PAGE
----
Article, Workout

Going fat free

The lessons have been spelt out time and again. For a strong heart, exercise regularly, eat well and lead a healthy lifestyle. As it turned out, even these measures weren’t enough to save Ranjan Das, the 42-year-old CEO and MD of SAP, a multinational corporation, from succumbing to a cardiac arrest even as he finished a gym session at his Bandra apartment.

According to reports, Das was a fitness freak, had no bad habits and had even participated in the marathon. Perhaps the only black spot in an otherwise healthy schedule was lack of sleep (reportedly Das could get only a few hours of sleep every day).

Interestingly, while exercising ranks high up there in the healthy lifestyle to-dos, if you overdo it (to compensate for lack of other healthy habits) or do not get your required quota of sleep, you are only adding to your heart troubles, say doctors. Here’s why:

STRESS

“The Mumbai lifestyle is such, most of the stress goes undetected,” says Dr Rajiv Bhagwat, cardiologist attached with Nanavati Hospital, Criticare and others. “The long commute, erratic timings, even environmental pollution has an impact on wellness.”

Little wonder that the age of people complaining of heart ailments is getting younger by the day. Dr Chander Vanjani, head of cardiology, Hinduja Hospital cites the case of a 28-year-old chain-smoker who died of a heart-attack despite having no family history. Another patient had no vices, yet suffered an attack because of stress. “Since the last two years, at least five-10 people in the age group of 25-39 approach me every week with cholesterol abnormality and diabetes-hypertension,” he says.

LACK OF SLEEP

Sleep is often the casualty of a super busy, jet-setting lifestyle. Don’t pride on your ability to function “on just a few hours of sleep”. Good sleep is important for maintaining normal blood pressure and heart rate. “Our body has its own mechanism to maintain blood pressure, heart rate etc. Lack of sleep disturbs the biological clock, which no amount of exercising can rectify,” says Dr Bhagwat.

 

OVER-EXERCISING

Being fit is fine, but excessive gymming can cause more harm than good. Yoga expert and dietician Rujuta Divekar warns against the tendency to use “exercise as a form of punishment”. “Meditation works best when you do it with a calm mind, similarly for physical exercise you need a well-rested body,” she says.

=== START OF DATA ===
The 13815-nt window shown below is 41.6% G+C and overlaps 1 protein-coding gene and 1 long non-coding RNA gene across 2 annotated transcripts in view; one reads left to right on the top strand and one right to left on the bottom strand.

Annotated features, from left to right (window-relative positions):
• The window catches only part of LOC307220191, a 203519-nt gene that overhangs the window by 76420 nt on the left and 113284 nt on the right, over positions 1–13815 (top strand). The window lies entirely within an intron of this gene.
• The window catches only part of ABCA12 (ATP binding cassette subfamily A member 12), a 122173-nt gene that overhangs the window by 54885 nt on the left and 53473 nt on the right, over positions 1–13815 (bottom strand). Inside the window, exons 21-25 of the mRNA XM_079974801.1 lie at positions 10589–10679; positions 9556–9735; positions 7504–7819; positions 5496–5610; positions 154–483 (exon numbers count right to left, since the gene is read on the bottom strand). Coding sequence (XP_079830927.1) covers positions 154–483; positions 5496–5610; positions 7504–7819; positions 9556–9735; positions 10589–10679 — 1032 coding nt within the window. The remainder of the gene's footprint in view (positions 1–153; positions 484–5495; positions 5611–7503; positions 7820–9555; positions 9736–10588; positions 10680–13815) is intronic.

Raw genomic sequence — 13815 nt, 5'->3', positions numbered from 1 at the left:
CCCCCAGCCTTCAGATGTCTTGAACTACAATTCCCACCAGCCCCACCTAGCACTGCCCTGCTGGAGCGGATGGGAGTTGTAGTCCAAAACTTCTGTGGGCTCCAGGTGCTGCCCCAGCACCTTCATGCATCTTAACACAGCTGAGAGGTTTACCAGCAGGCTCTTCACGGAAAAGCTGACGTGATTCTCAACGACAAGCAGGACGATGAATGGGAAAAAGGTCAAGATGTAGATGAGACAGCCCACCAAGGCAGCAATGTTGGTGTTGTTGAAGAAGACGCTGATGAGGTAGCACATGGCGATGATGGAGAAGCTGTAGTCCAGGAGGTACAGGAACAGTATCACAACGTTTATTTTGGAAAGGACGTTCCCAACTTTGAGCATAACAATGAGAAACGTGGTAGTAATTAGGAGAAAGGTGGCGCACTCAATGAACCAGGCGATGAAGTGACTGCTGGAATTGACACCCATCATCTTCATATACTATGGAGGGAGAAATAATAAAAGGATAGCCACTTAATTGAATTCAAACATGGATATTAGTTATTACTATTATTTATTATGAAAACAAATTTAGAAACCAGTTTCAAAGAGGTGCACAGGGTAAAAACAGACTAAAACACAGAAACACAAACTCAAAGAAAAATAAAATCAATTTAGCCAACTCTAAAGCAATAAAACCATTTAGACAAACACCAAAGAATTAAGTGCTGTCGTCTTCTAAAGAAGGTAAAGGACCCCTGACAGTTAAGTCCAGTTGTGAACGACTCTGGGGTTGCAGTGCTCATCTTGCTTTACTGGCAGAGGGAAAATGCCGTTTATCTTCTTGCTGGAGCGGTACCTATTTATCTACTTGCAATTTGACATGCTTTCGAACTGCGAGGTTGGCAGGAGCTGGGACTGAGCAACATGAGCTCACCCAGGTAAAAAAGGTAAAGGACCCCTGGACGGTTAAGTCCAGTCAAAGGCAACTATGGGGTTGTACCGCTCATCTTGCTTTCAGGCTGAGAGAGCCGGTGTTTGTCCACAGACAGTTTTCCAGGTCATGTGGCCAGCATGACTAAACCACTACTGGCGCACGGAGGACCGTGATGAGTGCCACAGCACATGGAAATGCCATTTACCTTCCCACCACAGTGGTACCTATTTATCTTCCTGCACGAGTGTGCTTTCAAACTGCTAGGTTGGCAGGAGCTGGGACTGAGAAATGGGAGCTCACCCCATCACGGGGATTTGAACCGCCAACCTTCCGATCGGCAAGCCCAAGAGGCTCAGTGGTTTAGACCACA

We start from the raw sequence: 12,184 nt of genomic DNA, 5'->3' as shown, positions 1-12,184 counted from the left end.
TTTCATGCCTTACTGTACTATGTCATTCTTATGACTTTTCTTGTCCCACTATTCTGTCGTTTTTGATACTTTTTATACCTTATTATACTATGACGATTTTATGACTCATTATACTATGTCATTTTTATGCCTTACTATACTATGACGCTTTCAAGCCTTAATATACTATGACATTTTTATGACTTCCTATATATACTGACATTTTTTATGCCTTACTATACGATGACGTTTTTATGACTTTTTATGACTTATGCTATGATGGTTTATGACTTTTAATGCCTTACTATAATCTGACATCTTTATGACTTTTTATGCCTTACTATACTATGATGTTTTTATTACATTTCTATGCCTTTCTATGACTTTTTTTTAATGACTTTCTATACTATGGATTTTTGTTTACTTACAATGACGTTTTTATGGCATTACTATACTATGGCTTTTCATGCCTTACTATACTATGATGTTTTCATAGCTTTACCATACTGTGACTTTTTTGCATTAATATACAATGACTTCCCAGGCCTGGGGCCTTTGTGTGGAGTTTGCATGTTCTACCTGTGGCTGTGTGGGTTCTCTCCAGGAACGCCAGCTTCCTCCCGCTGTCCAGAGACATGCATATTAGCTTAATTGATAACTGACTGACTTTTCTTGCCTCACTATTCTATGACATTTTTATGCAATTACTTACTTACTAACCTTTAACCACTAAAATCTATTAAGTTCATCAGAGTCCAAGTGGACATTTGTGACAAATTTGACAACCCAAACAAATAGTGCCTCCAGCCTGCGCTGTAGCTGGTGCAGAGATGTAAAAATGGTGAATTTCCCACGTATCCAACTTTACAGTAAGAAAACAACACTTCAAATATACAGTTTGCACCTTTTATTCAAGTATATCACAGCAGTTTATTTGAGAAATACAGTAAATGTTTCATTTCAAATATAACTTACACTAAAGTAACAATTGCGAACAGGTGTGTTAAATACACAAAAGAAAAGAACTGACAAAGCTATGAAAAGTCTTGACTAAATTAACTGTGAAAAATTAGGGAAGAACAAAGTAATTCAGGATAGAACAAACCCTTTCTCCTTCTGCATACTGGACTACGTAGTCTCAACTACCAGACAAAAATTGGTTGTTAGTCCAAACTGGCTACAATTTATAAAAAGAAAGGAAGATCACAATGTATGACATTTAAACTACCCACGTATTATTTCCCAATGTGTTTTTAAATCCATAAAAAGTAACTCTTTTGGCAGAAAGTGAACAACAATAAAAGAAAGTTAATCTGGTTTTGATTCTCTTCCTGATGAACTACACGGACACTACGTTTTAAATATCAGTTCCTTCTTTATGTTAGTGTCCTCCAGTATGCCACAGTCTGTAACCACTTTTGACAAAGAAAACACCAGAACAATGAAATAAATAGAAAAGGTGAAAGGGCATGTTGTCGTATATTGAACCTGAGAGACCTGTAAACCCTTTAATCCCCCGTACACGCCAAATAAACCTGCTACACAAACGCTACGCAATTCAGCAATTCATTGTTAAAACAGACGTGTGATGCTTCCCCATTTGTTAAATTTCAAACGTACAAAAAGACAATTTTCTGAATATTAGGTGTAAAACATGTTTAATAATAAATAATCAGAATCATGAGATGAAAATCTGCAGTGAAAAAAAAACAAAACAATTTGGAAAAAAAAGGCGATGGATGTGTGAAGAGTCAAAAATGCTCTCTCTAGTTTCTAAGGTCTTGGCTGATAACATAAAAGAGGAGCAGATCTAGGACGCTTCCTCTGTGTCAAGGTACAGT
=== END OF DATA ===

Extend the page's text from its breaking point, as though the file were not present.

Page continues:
The biggest disservice you can cause your body is hit the gym too hard when you are already feeling exhausted. “People who are sleep deprived have a lower metabolic rate. You won’t lose weight then. On the contrary, you might end up being more flabby,” she adds.

TOO MUCH EXERCISE

Over-exercising causes rise in blood pressure leading to plaque rupture. The rupture exposes and even attracts the unwanted or clot forming tissues. All of which is an ideal recipe for a heart attack. “Follow the norms of exercise if you are a fitness freak,” advises Dr Bhagwat. “Do natural exercises too – sporting activities, swimming, walking etc.”
The key, ultimately, is to find a balance — between life, work, exercise and most importantly, sleep (a factor most always-onthe-run-professionals ignore). Don’t wait for modern-day living to take a toll.

NOT SO HEARTY NUMBERS

The Saffolalife Study 2009, covering 8,469 people found that 49.1 per cent Indians were at high risk for developing heart diseases. Men in the 30-39 age group (totalling 1,598 of those surveyed) fell in this.
Mumbai and Chennai men were worst off (with a high-risk ratio of 49.6 per cent and 53.8 per cent respectively). The reasons were familiar: long working hours, commuting, unhealthy eating habits and lack of physical activity as compared to other cities.
Dr Shashank Joshi, endocrinologist with Lilavati Hospital, who was associated with the survey says, “The survey only underlines what we have been seeing, abnormal cholesterol and triglycerides levels among youngsters, all due to stress and disrupted sleep patterns.”

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